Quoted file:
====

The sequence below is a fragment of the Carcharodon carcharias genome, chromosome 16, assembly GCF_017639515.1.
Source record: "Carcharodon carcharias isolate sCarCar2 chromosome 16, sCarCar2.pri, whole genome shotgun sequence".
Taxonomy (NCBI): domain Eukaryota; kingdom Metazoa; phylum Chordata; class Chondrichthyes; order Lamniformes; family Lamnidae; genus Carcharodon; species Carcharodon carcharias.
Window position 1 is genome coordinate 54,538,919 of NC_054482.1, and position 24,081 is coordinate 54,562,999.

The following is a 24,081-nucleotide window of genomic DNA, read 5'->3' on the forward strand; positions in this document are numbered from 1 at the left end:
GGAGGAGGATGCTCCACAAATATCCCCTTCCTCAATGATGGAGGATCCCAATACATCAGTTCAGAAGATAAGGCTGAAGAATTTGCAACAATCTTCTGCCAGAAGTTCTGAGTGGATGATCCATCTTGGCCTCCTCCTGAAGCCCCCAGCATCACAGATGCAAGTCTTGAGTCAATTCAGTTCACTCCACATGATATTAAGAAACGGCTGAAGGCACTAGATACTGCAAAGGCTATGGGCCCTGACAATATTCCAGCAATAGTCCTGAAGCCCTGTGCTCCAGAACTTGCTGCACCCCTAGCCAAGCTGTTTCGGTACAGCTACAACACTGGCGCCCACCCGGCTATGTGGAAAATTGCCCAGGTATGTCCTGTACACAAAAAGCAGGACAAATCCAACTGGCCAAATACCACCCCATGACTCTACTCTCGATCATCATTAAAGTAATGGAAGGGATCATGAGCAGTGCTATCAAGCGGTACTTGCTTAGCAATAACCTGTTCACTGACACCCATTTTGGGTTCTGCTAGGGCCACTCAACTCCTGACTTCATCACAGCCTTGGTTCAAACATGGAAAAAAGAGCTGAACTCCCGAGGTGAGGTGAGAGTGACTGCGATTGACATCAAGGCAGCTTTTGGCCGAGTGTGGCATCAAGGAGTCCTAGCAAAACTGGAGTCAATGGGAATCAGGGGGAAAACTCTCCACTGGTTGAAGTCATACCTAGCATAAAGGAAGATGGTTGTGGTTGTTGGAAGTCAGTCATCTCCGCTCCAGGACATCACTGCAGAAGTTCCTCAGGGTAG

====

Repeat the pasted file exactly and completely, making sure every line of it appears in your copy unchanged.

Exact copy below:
The sequence below is a fragment of the Carcharodon carcharias genome, chromosome 16, assembly GCF_017639515.1.
Source record: "Carcharodon carcharias isolate sCarCar2 chromosome 16, sCarCar2.pri, whole genome shotgun sequence".
Taxonomy (NCBI): domain Eukaryota; kingdom Metazoa; phylum Chordata; class Chondrichthyes; order Lamniformes; family Lamnidae; genus Carcharodon; species Carcharodon carcharias.
Window position 1 is genome coordinate 54,538,919 of NC_054482.1, and position 24,081 is coordinate 54,562,999.

The following is a 24,081-nucleotide window of genomic DNA, read 5'->3' on the forward strand; positions in this document are numbered from 1 at the left end:
GGAGGAGGATGCTCCACAAATATCCCCTTCCTCAATGATGGAGGATCCCAATACATCAGTTCAGAAGATAAGGCTGAAGAATTTGCAACAATCTTCTGCCAGAAGTTCTGAGTGGATGATCCATCTTGGCCTCCTCCTGAAGCCCCCAGCATCACAGATGCAAGTCTTGAGTCAATTCAGTTCACTCCACATGATATTAAGAAACGGCTGAAGGCACTAGATACTGCAAAGGCTATGGGCCCTGACAATATTCCAGCAATAGTCCTGAAGCCCTGTGCTCCAGAACTTGCTGCACCCCTAGCCAAGCTGTTTCGGTACAGCTACAACACTGGCGCCCACCCGGCTATGTGGAAAATTGCCCAGGTATGTCCTGTACACAAAAAGCAGGACAAATCCAACTGGCCAAATACCACCCCATGACTCTACTCTCGATCATCATTAAAGTAATGGAAGGGATCATGAGCAGTGCTATCAAGCGGTACTTGCTTAGCAATAACCTGTTCACTGACACCCATTTTGGGTTCTGCTAGGGCCACTCAACTCCTGACTTCATCACAGCCTTGGTTCAAACATGGAAAAAAGAGCTGAACTCCCGAGGTGAGGTGAGAGTGACTGCGATTGACATCAAGGCAGCTTTTGGCCGAGTGTGGCATCAAGGAGTCCTAGCAAAACTGGAGTCAATGGGAATCAGGGGGAAAACTCTCCACTGGTTGAAGTCATACCTAGCATAAAGGAAGATGGTTGTGGTTGTTGGAAGTCAGTCATCTCCGCTCCAGGACATCACTGCAGAAGTTCCTCAGGGTAG